6 months–2 yearsAntibiotics as above if certain diagnosis or severe illnessWatchful waiting if uncertain diagnosis and nonsevere illness
≥2 yearsAntibiotics as above if severe illnessWatchful waiting if uncertain diagnosis or nonsevere illness

Although several additional studies have appeared to appropriately justify this watchful waiting approach, some experts have questioned its use, especially in younger children, whereas others have raised the concern that this approach may be responsible for the increased incidence of mastoiditis and other complications of AOM. These authors argue that many of the previous clinical trials suffered from significant limitations, such as the inclusion of only a small number of young children, the exclusion of children with more severe disease, and perhaps most importantly, a lack of stringent diagnostic criteria. These limitations may have biased the studies to include patients who were either misdiagnosed or more likely to recover spontaneously.

To avoid these flaws, a recently published randomized controlled trial by Tähtinen et al. used stringent diagnostic criteria for AOM to ensure appropriate patient selection. The criteria included specific pneumatic otoscopic findings suggestive of a middle ear effusion, such as decreased or absent tympanic membrane mobility or air-fluid interfaces, explicit signs of acute middle ear inflammation, and fever. The authors then compared the use of amoxicillin-clavulanate or placebo in 319 young children, 6 to 35 months of age, who specifically met these diagnostic standards. The study found that antibiotic therapy reduced the risk of treatment failure by 62%. In addition, there were significantly better outcomes with antibiotic therapy in terms of both overall condition, which was based on the parent's assessment of their child's general state of health (improved, no change, or worse) before and after treatment, and otoscopic signs, such as changes in the mobility and color of the tympanic membrane post-treatment, when compared with placebo (P < .001 for both outcomes).4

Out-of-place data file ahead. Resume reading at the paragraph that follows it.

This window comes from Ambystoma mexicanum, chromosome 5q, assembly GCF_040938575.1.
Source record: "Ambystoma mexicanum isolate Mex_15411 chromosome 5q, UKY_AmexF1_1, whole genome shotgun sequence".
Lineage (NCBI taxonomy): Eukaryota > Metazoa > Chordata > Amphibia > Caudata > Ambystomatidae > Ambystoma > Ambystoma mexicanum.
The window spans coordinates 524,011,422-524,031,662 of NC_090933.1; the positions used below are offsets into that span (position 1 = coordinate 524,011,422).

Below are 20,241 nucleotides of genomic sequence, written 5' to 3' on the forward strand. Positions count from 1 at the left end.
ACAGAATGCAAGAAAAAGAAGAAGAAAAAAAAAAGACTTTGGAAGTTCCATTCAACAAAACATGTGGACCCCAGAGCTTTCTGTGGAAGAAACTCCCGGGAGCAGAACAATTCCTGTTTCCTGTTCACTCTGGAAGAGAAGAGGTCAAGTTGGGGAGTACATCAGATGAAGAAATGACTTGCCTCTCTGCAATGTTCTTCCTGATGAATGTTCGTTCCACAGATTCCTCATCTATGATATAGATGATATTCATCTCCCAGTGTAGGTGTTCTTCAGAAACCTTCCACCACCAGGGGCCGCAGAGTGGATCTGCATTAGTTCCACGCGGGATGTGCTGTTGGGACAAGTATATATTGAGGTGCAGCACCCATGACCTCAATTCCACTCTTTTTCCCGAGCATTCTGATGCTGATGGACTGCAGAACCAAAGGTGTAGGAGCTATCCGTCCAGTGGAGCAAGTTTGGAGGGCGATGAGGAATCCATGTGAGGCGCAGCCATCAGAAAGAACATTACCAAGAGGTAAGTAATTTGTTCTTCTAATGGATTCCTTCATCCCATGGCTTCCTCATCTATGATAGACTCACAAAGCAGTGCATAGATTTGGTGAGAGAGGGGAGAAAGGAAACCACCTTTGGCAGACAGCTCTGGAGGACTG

Results from another recent clinical trial by Hoberman et al. appeared to further question the use of the watchful waiting approach in younger children. This study used a similarly strict diagnostic criteria and found that among 291 children 6 to 23 months of age with AOM, treatment with amoxicillin-clavulanate resulted in significantly lower rates of clinical failure when compared with placebo; 4% versus 23% at or before day 4 or 5 of treatment (P < .001) and 16% versus 51% at or before day 10 to 12 (P < .001). In addition, the study used a symptom severity scale and found that antimicrobial therapy was superior to placebo even in children with less severe disease.5 Nevertheless, the authors of this study, as well as the study by Tähtinen et al., emphasized that the greater beneficial effect of antibiotics that was seen in these studies as compared with previous trials was likely due to the use of a rigorous diagnostic standard that ensured only children with a definitive diagnosis of AOM were included in the studies.


When medical therapy is deemed necessary for AOM, amoxicillin is considered the first-line treatment due to its safety, low cost, and narrow microbiologic spectrum. In patients who have severe illness (moderate to severe otalgia or fever of 39°C or higher) amoxicillin-clavulanate should be used.3 Currently, immediate antibiotic therapy is recommended in children younger than 6 months of age, whereas watchful waiting is advocated in children older than 6 months of age with nonsevere illness. However, two recent studies using more stringent diagnostic criteria for AOM have shown significantly better outcomes with immediate antibiotic therapy in children between 6 to 35 months of age.4, 5 These studies highlight the importance of accurate diagnosis of AOM in choosing therapeutic intervention, and its findings may lead to a reevaluation of the watchful waiting strategy.


In this review, four level 1 studies (randomized controlled trials) and a national clinical guideline were reviewed.